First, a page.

Wednesday, January 18, 2017

I Get It

My high school English teacher hated the word “get”. Absolutely despised it.

She actually forbade us from using it in written work that we turned it. Her contention was there is always a better word that can be used in its place. ”Get” is the word with a million synonyms and no one meaning peculiar to itself.

If “get” were a person, it would have a roomful of friends, but very low self-esteem. Lots of companionship, but no real meaning in life. A sad situation, indeed.

Okay, I get it.

The dictionary lists 38 definitions of “get” as a transitive verb (which require an object), 11 definitions as an intransitive verb (which do not allow an object), and at least 62 distinct variations of its use as an auxiliary verb (when used in conjunction with another verb).

Where did the word come from? We have the Vikings to blame for that.

You see, according to everybody’s favorite lexicographer, Kory Stamper, English is a mongrel of a language. English words come from a variety of peoples, cultures, and languages. Nothing we say is really native to English itself.

The English word “get” comes from the Old Norse “geta”, which means, uhm, “to get”. (Nobody accused them of being original!)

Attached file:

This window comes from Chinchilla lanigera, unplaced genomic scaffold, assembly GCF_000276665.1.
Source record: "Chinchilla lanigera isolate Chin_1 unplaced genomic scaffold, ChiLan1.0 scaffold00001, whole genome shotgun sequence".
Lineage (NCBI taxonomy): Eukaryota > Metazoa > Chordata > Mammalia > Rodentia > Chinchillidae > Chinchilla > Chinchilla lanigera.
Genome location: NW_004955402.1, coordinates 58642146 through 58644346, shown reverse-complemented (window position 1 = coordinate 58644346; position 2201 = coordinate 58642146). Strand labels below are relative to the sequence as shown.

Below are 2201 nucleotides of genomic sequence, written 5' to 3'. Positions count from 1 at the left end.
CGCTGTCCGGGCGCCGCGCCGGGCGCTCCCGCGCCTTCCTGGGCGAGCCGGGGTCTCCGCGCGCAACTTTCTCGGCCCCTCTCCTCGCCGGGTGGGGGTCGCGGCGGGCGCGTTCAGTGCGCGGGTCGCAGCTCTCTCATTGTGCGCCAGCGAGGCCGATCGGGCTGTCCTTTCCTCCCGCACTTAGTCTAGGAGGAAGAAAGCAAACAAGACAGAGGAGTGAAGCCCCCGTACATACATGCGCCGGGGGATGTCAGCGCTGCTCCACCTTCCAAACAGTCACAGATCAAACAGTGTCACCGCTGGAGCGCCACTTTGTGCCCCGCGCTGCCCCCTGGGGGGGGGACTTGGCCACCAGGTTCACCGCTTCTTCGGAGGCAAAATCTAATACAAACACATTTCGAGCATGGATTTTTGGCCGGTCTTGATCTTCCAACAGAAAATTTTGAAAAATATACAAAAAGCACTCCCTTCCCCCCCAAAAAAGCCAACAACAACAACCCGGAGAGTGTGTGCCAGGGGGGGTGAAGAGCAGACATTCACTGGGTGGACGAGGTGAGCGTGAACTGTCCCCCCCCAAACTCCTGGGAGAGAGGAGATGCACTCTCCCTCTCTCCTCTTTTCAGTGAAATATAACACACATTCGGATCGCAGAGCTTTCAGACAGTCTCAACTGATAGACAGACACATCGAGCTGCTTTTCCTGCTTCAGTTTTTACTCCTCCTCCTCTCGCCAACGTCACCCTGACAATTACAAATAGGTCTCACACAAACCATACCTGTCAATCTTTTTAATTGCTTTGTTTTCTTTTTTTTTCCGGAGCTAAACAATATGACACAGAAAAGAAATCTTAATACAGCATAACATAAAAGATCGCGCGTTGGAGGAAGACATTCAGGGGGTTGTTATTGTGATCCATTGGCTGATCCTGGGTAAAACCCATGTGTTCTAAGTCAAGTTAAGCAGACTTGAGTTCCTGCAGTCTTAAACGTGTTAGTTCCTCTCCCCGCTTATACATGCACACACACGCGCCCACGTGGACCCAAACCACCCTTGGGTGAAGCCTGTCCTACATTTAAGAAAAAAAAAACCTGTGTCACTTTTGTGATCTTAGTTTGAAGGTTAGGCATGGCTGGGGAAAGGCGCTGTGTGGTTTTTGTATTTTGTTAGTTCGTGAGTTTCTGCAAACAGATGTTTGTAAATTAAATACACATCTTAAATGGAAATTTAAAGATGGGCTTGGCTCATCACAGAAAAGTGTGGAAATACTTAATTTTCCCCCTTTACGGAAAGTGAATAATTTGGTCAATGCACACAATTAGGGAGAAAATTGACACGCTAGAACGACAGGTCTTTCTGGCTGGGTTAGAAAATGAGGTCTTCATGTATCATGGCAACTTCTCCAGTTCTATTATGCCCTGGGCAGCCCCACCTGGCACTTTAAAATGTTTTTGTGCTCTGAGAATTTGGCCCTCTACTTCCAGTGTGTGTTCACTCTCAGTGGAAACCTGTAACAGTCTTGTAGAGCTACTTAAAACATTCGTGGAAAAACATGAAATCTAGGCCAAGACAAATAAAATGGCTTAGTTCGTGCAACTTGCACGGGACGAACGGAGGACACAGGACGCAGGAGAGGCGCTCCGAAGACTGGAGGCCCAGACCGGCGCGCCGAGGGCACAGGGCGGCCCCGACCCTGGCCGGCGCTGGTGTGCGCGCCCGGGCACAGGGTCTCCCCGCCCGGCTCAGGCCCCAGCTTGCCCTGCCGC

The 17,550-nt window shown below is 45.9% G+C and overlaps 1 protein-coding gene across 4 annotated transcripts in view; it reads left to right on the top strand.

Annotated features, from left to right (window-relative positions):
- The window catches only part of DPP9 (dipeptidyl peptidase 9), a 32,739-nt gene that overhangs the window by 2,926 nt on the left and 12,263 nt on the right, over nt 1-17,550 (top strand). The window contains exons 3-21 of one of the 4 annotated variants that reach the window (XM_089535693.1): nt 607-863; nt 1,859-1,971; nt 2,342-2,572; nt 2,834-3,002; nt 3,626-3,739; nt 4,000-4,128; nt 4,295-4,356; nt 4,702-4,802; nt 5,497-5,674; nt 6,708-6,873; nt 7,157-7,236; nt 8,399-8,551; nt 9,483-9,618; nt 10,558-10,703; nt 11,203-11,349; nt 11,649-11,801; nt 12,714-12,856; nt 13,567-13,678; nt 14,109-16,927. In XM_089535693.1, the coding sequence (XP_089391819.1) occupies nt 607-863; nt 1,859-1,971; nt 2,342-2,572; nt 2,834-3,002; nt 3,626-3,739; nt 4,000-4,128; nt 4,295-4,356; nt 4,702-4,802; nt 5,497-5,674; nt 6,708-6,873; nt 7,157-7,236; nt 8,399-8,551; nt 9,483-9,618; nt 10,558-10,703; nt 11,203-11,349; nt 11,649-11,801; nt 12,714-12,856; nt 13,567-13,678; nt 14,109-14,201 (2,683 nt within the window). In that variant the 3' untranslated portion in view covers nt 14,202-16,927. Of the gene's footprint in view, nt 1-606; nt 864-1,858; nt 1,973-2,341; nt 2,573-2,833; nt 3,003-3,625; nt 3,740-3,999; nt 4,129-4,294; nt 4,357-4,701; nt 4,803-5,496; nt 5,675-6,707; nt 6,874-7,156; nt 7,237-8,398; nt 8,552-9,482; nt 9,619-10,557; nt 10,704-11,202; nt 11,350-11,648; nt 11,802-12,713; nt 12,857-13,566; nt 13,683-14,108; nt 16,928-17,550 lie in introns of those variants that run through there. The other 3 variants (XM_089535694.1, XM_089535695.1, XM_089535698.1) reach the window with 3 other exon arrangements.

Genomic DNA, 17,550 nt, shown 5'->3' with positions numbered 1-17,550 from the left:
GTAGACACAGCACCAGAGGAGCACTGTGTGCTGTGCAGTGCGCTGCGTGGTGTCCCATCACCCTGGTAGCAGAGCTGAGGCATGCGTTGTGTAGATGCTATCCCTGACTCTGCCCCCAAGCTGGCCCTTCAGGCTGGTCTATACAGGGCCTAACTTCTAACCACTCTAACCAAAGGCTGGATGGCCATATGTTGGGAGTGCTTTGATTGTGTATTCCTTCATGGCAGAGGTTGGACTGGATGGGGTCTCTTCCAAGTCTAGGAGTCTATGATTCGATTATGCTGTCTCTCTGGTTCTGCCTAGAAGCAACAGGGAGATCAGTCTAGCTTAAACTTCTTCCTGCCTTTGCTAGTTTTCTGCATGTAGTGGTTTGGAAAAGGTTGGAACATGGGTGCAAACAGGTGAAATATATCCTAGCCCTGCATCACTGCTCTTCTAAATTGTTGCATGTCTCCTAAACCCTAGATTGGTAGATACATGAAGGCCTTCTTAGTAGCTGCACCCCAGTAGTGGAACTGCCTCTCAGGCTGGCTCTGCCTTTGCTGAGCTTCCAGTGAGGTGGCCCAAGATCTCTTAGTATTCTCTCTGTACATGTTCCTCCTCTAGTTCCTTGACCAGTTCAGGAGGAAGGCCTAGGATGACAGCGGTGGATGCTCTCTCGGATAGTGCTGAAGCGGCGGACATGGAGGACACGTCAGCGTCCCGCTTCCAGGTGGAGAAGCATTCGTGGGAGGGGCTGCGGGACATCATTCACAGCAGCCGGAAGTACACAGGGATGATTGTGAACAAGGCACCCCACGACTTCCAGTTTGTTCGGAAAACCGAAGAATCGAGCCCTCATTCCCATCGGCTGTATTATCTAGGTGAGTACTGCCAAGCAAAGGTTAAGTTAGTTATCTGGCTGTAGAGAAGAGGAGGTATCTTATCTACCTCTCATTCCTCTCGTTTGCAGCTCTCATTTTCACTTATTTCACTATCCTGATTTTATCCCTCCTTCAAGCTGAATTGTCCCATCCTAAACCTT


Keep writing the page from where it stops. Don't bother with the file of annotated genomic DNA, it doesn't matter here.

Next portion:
As often happens in linguistic history, the word evolved into an all-purpose verb. It was short, simple, and to the point. If you had a problem conveying exactly what you meant, you could use this generic word and your audience would “get” it.

Thus, dozens of definitions have been attached to “get”, many of which have something to do with obtaining, or retrieving, or receiving something (get an “A”, get a second helping).

I’m particularly fond of the language’s tendency to attach “get” to some other verb to enhance the meaning (get up, get down, get out, get ahead).

In the process, “get” has become the fifth most-used verb in the English language.

And I’m jealous that the humble word “get” got something that I never did get: its own Wikipedia article.

It may not be the most elegant word in English. It doesn’t have flourishing French roots like “croissant” or “façade”. It doesn’t have the comical nature of Spanish words like “mosquito” or “piñata”. And it doesn’t have an aboriginal flavor of “kangaroo” or “boomerang”.

“Get” is a word like no other. A word that means what it needs to mean when it needs to mean it. A versatile, useful, flexible word. A word that trips off the tongue and lands squarely in the appropriate context to be understood by all.

It’s mildly ambiguous, yet always appropriate. On its best days, English teachers label its usage as “informal”. At worst, it’s banned.

But it’s our word, and it ain’t going anywhere soon. (Yeah, more on that word on another date...)

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